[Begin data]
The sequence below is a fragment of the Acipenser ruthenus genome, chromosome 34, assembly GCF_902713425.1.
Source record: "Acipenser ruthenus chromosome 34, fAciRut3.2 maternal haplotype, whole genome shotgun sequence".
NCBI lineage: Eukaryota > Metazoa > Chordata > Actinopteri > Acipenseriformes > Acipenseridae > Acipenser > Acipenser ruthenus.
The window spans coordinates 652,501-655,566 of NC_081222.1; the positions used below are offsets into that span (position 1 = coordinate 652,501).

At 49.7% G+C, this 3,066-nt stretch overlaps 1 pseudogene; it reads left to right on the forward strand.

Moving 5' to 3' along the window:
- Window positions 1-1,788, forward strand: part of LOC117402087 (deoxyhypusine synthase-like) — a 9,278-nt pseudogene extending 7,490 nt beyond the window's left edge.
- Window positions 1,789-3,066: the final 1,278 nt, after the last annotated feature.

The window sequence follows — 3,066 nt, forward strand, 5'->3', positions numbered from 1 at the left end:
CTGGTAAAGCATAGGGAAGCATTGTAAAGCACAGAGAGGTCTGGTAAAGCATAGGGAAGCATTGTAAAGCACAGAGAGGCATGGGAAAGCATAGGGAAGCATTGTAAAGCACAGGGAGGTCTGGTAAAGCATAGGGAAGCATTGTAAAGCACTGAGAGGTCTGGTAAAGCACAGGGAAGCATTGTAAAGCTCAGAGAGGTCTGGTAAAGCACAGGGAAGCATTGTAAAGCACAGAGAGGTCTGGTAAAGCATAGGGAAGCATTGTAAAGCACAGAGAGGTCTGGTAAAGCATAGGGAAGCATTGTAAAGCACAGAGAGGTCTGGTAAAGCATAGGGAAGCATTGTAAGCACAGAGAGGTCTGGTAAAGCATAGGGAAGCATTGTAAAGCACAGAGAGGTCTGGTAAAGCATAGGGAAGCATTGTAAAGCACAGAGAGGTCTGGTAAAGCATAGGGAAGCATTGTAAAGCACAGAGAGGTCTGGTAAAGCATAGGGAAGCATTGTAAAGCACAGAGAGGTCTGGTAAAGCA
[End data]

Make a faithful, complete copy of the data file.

The sequence below is a fragment of the Acipenser ruthenus genome, chromosome 34, assembly GCF_902713425.1.
Source record: "Acipenser ruthenus chromosome 34, fAciRut3.2 maternal haplotype, whole genome shotgun sequence".
NCBI lineage: Eukaryota > Metazoa > Chordata > Actinopteri > Acipenseriformes > Acipenseridae > Acipenser > Acipenser ruthenus.
The window spans coordinates 652,501-655,566 of NC_081222.1; the positions used below are offsets into that span (position 1 = coordinate 652,501).

At 49.7% G+C, this 3,066-nt stretch overlaps 1 pseudogene; it reads left to right on the forward strand.

Moving 5' to 3' along the window:
- Window positions 1-1,788, forward strand: part of LOC117402087 (deoxyhypusine synthase-like) — a 9,278-nt pseudogene extending 7,490 nt beyond the window's left edge.
- Window positions 1,789-3,066: the final 1,278 nt, after the last annotated feature.

The window sequence follows — 3,066 nt, forward strand, 5'->3', positions numbered from 1 at the left end:
CTGGTAAAGCATAGGGAAGCATTGTAAAGCACAGAGAGGTCTGGTAAAGCATAGGGAAGCATTGTAAAGCACAGAGAGGCATGGGAAAGCATAGGGAAGCATTGTAAAGCACAGGGAGGTCTGGTAAAGCATAGGGAAGCATTGTAAAGCACTGAGAGGTCTGGTAAAGCACAGGGAAGCATTGTAAAGCTCAGAGAGGTCTGGTAAAGCACAGGGAAGCATTGTAAAGCACAGAGAGGTCTGGTAAAGCATAGGGAAGCATTGTAAAGCACAGAGAGGTCTGGTAAAGCATAGGGAAGCATTGTAAAGCACAGAGAGGTCTGGTAAAGCATAGGGAAGCATTGTAAGCACAGAGAGGTCTGGTAAAGCATAGGGAAGCATTGTAAAGCACAGAGAGGTCTGGTAAAGCATAGGGAAGCATTGTAAAGCACAGAGAGGTCTGGTAAAGCATAGGGAAGCATTGTAAAGCACAGAGAGGTCTGGTAAAGCATAGGGAAGCATTGTAAAGCACAGAGAGGTCTGGTAAAGCA